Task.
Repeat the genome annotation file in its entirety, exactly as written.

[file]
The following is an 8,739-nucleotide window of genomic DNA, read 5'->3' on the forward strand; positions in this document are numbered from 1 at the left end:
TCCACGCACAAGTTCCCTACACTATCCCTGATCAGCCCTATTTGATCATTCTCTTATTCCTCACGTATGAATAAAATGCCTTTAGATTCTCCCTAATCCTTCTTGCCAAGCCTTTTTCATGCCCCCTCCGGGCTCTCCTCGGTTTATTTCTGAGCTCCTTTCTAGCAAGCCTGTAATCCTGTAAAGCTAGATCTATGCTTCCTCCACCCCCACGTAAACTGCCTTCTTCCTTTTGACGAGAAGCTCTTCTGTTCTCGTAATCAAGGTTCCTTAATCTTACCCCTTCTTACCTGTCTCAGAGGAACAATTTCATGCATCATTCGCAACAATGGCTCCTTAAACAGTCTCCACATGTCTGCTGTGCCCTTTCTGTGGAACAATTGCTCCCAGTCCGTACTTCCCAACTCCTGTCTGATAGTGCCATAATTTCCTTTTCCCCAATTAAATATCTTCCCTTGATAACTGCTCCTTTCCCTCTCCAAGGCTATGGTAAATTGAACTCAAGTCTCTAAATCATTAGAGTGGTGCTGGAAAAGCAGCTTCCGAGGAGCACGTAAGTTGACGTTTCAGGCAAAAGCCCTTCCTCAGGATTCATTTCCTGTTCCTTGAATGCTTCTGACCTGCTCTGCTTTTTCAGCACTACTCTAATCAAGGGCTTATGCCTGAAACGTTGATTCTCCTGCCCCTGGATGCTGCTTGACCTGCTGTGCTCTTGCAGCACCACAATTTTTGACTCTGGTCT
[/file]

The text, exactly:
The following is an 8,739-nucleotide window of genomic DNA, read 5'->3' on the forward strand; positions in this document are numbered from 1 at the left end:
TCCACGCACAAGTTCCCTACACTATCCCTGATCAGCCCTATTTGATCATTCTCTTATTCCTCACGTATGAATAAAATGCCTTTAGATTCTCCCTAATCCTTCTTGCCAAGCCTTTTTCATGCCCCCTCCGGGCTCTCCTCGGTTTATTTCTGAGCTCCTTTCTAGCAAGCCTGTAATCCTGTAAAGCTAGATCTATGCTTCCTCCACCCCCACGTAAACTGCCTTCTTCCTTTTGACGAGAAGCTCTTCTGTTCTCGTAATCAAGGTTCCTTAATCTTACCCCTTCTTACCTGTCTCAGAGGAACAATTTCATGCATCATTCGCAACAATGGCTCCTTAAACAGTCTCCACATGTCTGCTGTGCCCTTTCTGTGGAACAATTGCTCCCAGTCCGTACTTCCCAACTCCTGTCTGATAGTGCCATAATTTCCTTTTCCCCAATTAAATATCTTCCCTTGATAACTGCTCCTTTCCCTCTCCAAGGCTATGGTAAATTGAACTCAAGTCTCTAAATCATTAGAGTGGTGCTGGAAAAGCAGCTTCCGAGGAGCACGTAAGTTGACGTTTCAGGCAAAAGCCCTTCCTCAGGATTCATTTCCTGTTCCTTGAATGCTTCTGACCTGCTCTGCTTTTTCAGCACTACTCTAATCAAGGGCTTATGCCTGAAACGTTGATTCTCCTGCCCCTGGATGCTGCTTGACCTGCTGTGCTCTTGCAGCACCACAATTTTTGACTCTGGTCT